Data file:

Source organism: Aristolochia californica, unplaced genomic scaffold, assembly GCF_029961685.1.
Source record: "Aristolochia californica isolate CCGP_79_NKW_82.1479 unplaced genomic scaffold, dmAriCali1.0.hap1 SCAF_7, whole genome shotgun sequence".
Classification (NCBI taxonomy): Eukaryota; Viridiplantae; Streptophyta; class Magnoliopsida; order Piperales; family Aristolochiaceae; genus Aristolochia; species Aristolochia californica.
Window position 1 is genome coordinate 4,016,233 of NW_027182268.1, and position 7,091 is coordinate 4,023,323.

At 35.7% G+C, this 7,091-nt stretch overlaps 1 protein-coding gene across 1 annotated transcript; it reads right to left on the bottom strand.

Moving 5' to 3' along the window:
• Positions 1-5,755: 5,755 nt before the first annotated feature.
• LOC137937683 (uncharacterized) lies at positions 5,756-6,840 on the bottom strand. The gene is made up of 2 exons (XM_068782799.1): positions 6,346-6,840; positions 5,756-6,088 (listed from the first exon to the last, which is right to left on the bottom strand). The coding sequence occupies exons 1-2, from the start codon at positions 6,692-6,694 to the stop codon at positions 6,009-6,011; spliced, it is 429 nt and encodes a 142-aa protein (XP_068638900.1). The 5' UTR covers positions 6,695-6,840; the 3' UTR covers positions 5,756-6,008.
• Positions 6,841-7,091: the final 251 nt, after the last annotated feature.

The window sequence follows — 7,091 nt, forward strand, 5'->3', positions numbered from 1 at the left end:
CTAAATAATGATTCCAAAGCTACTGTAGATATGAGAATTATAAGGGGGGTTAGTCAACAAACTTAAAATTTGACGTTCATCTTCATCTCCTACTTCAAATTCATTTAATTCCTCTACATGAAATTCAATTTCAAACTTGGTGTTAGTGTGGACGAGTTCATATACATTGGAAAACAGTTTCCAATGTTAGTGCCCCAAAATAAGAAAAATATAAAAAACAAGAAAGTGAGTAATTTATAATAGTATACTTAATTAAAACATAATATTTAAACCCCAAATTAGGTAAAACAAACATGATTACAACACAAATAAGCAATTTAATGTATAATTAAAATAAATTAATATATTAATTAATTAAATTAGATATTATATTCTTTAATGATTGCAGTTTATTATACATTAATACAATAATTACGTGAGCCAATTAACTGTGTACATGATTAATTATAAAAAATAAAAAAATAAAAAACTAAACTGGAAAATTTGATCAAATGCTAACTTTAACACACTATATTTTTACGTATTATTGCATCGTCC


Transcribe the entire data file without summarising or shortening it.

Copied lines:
Source organism: Aristolochia californica, unplaced genomic scaffold, assembly GCF_029961685.1.
Source record: "Aristolochia californica isolate CCGP_79_NKW_82.1479 unplaced genomic scaffold, dmAriCali1.0.hap1 SCAF_7, whole genome shotgun sequence".
Classification (NCBI taxonomy): Eukaryota; Viridiplantae; Streptophyta; class Magnoliopsida; order Piperales; family Aristolochiaceae; genus Aristolochia; species Aristolochia californica.
Window position 1 is genome coordinate 4,016,233 of NW_027182268.1, and position 7,091 is coordinate 4,023,323.

At 35.7% G+C, this 7,091-nt stretch overlaps 1 protein-coding gene across 1 annotated transcript; it reads right to left on the bottom strand.

Moving 5' to 3' along the window:
• Positions 1-5,755: 5,755 nt before the first annotated feature.
• LOC137937683 (uncharacterized) lies at positions 5,756-6,840 on the bottom strand. The gene is made up of 2 exons (XM_068782799.1): positions 6,346-6,840; positions 5,756-6,088 (listed from the first exon to the last, which is right to left on the bottom strand). The coding sequence occupies exons 1-2, from the start codon at positions 6,692-6,694 to the stop codon at positions 6,009-6,011; spliced, it is 429 nt and encodes a 142-aa protein (XP_068638900.1). The 5' UTR covers positions 6,695-6,840; the 3' UTR covers positions 5,756-6,008.
• Positions 6,841-7,091: the final 251 nt, after the last annotated feature.

The window sequence follows — 7,091 nt, forward strand, 5'->3', positions numbered from 1 at the left end:
CTAAATAATGATTCCAAAGCTACTGTAGATATGAGAATTATAAGGGGGGTTAGTCAACAAACTTAAAATTTGACGTTCATCTTCATCTCCTACTTCAAATTCATTTAATTCCTCTACATGAAATTCAATTTCAAACTTGGTGTTAGTGTGGACGAGTTCATATACATTGGAAAACAGTTTCCAATGTTAGTGCCCCAAAATAAGAAAAATATAAAAAACAAGAAAGTGAGTAATTTATAATAGTATACTTAATTAAAACATAATATTTAAACCCCAAATTAGGTAAAACAAACATGATTACAACACAAATAAGCAATTTAATGTATAATTAAAATAAATTAATATATTAATTAATTAAATTAGATATTATATTCTTTAATGATTGCAGTTTATTATACATTAATACAATAATTACGTGAGCCAATTAACTGTGTACATGATTAATTATAAAAAATAAAAAAATAAAAAACTAAACTGGAAAATTTGATCAAATGCTAACTTTAACACACTATATTTTTACGTATTATTGCATCGTCC